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Ever buy an AMD FX eight-core CPU in California? You may be owed up to $300

Ever buy an AMD FX eight-core CPU in California? You may be owed up to $300


Or if you bought one from

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Live in California? Or, perhaps, do you buy computer processors directly from Did you ever pay for an AMD FX-8120, 8150, 8320, 8350, 8370, 9370, or 9590 processor?

If so, you can now submit a claim for up to $300 per CPU.

That’s because in August, AMD agreed to pay a $12.1 million class action settlement to nix a question that had been dodging it for years: whether it falsely advertised its Bulldozer and Piledriver CPUs as eight-core processors when that was something of a technicality. They did have eight cores, but those cores were spread across four “modules,” each of which only had one set of the resources you’d typical pair with a CPU core back in the day.

Tough luck if you live in other states, it seems

The market already punished AMD for that error when those processors failed to impress at launch. They were arguably a big factor in the decline of the company’s fortunes — though AMD has managed to steadily claw its way back since, partly thanks to winning the next-gen game console war two generations in a row. (Unless you count Nintendo’s Switch with its Nvidia chip.) We’re even seeing AMD chips in a new Surface Laptop now, and laptops have long been AMD’s weakness.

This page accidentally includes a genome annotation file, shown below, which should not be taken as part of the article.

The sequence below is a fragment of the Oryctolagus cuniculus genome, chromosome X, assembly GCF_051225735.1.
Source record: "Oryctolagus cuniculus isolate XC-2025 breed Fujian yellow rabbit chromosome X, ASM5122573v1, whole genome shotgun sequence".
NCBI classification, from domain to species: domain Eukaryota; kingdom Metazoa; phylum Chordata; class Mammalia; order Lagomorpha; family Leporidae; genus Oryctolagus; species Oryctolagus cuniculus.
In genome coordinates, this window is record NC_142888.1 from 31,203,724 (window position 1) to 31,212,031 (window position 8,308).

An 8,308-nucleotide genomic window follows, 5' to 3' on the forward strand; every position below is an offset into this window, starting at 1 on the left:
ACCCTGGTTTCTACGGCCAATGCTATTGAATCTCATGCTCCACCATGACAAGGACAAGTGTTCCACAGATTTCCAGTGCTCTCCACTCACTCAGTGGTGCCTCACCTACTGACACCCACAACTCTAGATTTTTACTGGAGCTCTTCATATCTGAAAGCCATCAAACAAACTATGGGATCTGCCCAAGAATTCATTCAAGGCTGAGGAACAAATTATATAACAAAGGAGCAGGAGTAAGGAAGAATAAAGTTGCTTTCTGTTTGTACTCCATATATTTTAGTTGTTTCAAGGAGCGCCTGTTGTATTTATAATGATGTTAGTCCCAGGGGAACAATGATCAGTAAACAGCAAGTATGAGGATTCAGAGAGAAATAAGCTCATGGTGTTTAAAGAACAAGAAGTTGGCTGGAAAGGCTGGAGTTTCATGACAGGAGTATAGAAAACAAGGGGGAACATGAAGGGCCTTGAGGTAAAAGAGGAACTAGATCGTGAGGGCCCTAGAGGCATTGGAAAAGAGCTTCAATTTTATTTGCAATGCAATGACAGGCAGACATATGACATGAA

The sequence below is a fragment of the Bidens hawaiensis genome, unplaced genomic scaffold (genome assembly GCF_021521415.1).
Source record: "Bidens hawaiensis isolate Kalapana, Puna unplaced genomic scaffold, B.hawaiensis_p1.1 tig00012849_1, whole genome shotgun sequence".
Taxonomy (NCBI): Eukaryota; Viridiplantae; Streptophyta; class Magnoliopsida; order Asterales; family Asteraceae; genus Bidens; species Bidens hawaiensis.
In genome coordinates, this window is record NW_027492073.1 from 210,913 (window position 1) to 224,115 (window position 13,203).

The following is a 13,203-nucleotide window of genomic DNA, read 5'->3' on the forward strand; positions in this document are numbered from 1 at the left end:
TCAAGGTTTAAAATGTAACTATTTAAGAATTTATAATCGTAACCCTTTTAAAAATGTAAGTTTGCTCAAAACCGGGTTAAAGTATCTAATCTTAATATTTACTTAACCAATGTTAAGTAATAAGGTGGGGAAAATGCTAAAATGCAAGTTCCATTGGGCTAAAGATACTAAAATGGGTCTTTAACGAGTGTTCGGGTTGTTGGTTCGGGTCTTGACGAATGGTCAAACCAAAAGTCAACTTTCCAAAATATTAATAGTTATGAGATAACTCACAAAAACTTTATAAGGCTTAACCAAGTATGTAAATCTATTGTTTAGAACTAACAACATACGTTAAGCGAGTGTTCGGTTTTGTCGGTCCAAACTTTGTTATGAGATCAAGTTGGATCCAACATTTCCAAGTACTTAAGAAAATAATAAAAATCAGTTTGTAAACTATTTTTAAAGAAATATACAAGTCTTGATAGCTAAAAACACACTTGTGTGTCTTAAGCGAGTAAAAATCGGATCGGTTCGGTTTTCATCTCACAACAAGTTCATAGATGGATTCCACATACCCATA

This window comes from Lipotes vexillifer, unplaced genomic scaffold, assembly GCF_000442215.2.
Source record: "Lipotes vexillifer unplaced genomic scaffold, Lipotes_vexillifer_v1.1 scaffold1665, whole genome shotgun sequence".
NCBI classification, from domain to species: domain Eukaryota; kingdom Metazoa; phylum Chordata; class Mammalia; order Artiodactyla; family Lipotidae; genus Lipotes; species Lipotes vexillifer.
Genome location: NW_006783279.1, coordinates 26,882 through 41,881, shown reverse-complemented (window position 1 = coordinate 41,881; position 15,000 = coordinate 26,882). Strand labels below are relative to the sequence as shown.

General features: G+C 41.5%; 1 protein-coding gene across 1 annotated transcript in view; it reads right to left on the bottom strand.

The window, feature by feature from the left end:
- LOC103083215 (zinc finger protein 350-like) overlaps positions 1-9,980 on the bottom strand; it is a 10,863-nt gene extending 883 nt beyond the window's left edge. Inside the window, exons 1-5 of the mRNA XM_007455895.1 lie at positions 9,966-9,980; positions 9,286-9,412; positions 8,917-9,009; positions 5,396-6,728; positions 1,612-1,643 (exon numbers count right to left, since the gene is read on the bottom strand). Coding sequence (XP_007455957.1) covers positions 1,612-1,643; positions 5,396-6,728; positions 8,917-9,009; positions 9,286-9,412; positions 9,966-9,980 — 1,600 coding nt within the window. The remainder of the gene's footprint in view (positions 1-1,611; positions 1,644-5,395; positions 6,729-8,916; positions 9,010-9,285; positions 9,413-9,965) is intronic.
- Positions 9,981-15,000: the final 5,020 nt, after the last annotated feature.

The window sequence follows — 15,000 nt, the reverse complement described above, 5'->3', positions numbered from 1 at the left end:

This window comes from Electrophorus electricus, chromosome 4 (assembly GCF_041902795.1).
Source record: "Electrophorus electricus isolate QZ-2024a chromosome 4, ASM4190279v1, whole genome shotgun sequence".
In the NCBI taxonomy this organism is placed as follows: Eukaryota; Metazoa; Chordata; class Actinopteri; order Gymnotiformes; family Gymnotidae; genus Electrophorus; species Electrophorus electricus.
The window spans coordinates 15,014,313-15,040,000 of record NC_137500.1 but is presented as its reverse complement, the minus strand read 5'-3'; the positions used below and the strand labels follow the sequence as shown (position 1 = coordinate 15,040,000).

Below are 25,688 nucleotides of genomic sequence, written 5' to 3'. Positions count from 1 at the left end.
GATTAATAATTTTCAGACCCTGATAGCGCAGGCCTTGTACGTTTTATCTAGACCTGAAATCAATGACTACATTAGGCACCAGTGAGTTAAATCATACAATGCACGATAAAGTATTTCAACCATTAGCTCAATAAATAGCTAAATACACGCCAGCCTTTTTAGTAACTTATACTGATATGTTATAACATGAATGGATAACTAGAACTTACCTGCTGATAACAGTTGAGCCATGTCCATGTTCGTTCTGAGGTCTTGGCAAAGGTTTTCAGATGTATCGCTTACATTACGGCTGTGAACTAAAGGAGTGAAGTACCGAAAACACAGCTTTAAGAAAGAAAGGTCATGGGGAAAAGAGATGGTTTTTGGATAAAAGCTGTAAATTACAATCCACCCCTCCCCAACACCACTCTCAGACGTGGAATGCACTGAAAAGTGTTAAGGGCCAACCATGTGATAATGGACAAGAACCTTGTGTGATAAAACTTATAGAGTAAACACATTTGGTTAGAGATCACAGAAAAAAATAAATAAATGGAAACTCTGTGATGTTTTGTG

I mention all this because I figure if you’re the kind of person who actually bought one of these CPUs back in 2011, 2012, or 2013, you probably knew a thing or two about AMD and are curious how they’ve been doing since.

But I also imagine you want to know how to get that money, and the answer is: submit this claim form by January 3rd, 2020. You may need to hit the Click Here button on the right to see it. You don’t need to submit proof of purchase — yet — if you bought fewer than five of them.

Just don’t expect to actually get $300 per CPU, or even $300 at all — like we explained with the much, much larger Equifax settlement, the more people who sign up, the less money each person might get. With the lawyers taking up to 30 percent of that $12.1 million, the two plaintiffs getting up to $7,500 each, and up to an estimated $700,000 for settlement administration, some back-of-the-napkin math shows there’d only be room for around 25,000 payments of the full $300.

The court will tally up those claim forms and decide whether the settlement seems fair on February 20th, 2020.